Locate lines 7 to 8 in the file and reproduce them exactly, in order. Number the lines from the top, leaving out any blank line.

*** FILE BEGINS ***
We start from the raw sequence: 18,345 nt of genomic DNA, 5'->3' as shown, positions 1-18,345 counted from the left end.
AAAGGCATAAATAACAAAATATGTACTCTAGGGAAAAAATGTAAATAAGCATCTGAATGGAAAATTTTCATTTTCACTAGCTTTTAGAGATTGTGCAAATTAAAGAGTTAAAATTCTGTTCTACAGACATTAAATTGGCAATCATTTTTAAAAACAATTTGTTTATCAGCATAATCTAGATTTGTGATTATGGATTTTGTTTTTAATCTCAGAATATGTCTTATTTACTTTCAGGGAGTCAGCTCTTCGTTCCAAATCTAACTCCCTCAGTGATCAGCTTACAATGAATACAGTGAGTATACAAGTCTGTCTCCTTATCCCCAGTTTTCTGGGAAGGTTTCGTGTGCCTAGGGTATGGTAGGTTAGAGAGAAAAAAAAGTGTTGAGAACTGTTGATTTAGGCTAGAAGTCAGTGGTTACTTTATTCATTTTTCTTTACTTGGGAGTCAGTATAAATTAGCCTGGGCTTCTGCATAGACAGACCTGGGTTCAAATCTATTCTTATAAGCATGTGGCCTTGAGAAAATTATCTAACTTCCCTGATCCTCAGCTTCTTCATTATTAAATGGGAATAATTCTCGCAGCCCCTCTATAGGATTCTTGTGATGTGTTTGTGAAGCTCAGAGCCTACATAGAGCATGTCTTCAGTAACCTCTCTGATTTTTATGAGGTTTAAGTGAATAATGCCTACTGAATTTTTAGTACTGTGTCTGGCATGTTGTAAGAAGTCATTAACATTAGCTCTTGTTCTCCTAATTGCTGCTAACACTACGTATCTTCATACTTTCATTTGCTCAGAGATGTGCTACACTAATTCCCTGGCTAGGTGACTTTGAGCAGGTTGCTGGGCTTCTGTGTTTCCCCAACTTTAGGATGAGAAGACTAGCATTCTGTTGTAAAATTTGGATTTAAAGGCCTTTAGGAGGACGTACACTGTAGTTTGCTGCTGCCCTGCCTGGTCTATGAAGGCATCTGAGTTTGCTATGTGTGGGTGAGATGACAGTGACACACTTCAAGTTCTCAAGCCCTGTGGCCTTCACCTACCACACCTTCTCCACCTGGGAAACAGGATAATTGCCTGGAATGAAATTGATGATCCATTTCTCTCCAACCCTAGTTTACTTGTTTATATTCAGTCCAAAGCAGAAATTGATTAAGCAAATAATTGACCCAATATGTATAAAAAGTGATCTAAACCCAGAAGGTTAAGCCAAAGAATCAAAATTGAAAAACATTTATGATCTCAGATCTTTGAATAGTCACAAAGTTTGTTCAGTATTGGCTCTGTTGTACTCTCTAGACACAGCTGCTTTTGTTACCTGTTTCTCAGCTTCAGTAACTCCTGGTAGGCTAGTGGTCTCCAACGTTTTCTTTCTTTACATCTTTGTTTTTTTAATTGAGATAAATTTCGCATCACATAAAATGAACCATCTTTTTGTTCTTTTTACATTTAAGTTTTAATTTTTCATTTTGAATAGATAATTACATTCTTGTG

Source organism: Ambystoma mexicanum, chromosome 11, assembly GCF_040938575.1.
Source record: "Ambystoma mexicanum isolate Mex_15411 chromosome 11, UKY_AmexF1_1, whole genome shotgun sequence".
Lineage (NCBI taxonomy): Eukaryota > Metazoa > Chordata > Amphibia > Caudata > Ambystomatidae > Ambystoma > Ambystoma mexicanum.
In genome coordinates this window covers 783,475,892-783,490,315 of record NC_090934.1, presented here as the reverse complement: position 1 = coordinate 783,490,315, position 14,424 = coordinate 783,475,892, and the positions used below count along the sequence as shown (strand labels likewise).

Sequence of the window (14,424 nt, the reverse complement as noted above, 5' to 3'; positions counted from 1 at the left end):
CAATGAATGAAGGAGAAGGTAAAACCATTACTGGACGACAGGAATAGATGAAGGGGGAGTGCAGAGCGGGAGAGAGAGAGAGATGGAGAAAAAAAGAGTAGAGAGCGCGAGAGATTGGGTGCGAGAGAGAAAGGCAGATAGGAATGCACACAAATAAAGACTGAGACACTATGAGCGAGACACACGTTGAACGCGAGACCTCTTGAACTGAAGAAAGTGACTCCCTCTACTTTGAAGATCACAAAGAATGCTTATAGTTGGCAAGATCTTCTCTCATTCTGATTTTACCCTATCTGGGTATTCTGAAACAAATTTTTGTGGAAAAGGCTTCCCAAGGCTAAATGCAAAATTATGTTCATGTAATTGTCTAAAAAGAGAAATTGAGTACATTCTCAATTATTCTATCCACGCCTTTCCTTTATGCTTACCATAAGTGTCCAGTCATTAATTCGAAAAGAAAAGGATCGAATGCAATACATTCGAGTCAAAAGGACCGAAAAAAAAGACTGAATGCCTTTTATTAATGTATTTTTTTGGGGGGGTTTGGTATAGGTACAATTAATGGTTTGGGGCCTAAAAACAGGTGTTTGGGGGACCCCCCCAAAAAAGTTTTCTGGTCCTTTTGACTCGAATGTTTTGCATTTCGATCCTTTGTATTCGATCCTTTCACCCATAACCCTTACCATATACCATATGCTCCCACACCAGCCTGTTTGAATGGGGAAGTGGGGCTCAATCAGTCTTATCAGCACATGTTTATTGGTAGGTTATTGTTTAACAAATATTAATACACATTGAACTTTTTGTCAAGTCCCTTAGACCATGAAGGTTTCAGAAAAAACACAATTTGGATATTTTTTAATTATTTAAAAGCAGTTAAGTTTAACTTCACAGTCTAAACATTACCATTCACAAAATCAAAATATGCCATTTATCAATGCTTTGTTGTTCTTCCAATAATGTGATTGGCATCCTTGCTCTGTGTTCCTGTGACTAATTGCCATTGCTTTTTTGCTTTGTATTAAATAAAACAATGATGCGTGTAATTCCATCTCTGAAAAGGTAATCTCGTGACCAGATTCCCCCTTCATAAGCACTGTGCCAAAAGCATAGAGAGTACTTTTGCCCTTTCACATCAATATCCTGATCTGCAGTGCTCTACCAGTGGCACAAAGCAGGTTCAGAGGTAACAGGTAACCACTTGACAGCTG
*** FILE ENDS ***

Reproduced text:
Sequence of the window (14,424 nt, the reverse complement as noted above, 5' to 3'; positions counted from 1 at the left end):
CAATGAATGAAGGAGAAGGTAAAACCATTACTGGACGACAGGAATAGATGAAGGGGGAGTGCAGAGCGGGAGAGAGAGAGAGATGGAGAAAAAAAGAGTAGAGAGCGCGAGAGATTGGGTGCGAGAGAGAAAGGCAGATAGGAATGCACACAAATAAAGACTGAGACACTATGAGCGAGACACACGTTGAACGCGAGACCTCTTGAACTGAAGAAAGTGACTCCCTCTACTTTGAAGATCACAAAGAATGCTTATAGTTGGCAAGATCTTCTCTCATTCTGATTTTACCCTATCTGGGTATTCTGAAACAAATTTTTGTGGAAAAGGCTTCCCAAGGCTAAATGCAAAATTATGTTCATGTAATTGTCTAAAAAGAGAAATTGAGTACATTCTCAATTATTCTATCCACGCCTTTCCTTTATGCTTACCATAAGTGTCCAGTCATTAATTCGAAAAGAAAAGGATCGAATGCAATACATTCGAGTCAAAAGGACCGAAAAAAAAGACTGAATGCCTTTTATTAATGTATTTTTTTGGGGGGGTTTGGTATAGGTACAATTAATGGTTTGGGGCCTAAAAACAGGTGTTTGGGGGACCCCCCCAAAAAAGTTTTCTGGTCCTTTTGACTCGAATGTTTTGCATTTCGATCCTTTGTATTCGATCCTTTCACCCATAACCCTTACCATATACCATATGCTCCCACACCAGCCTGTTTGAATGGGGAAGTGGGGCTCAATCAGTCTTATCAGCACATGTTTATTGGTAGGTTATTGTTTAACAAATATTAATACACATTGAACTTTTTGTCAAGTCCCTTAGACCATGAAGGTTTCAGAAAAAACACAATTTGGATATTTTTTAATTATTTAAAAGCAGTTAAGTTTAACTTCACAGTCTAAACATTACCATTCACAAAATCAAAATATGCCATTTATCAATGCTTTGTTGTTCTTCCAATAATGTGATTGGCATCCTTGCTCTGTGTTCCTGTGACTAATTGCCATTGCTTTTTTGCTTTGTATTAAATAAAACAATGATGCGTGTAATTCCATCTCTGAAAAGGTAATCTCGTGACCAGATTCCCCCTTCATAAGCACTGTGCCAAAAGCATAGAGAGTACTTTTGCCCTTTCACATCAATATCCTGATCTGCAGTGCTCTACCAGTGGCACAAAGCAGGTTCAGAGGTAACAGGTAACCACTTGACAGCTG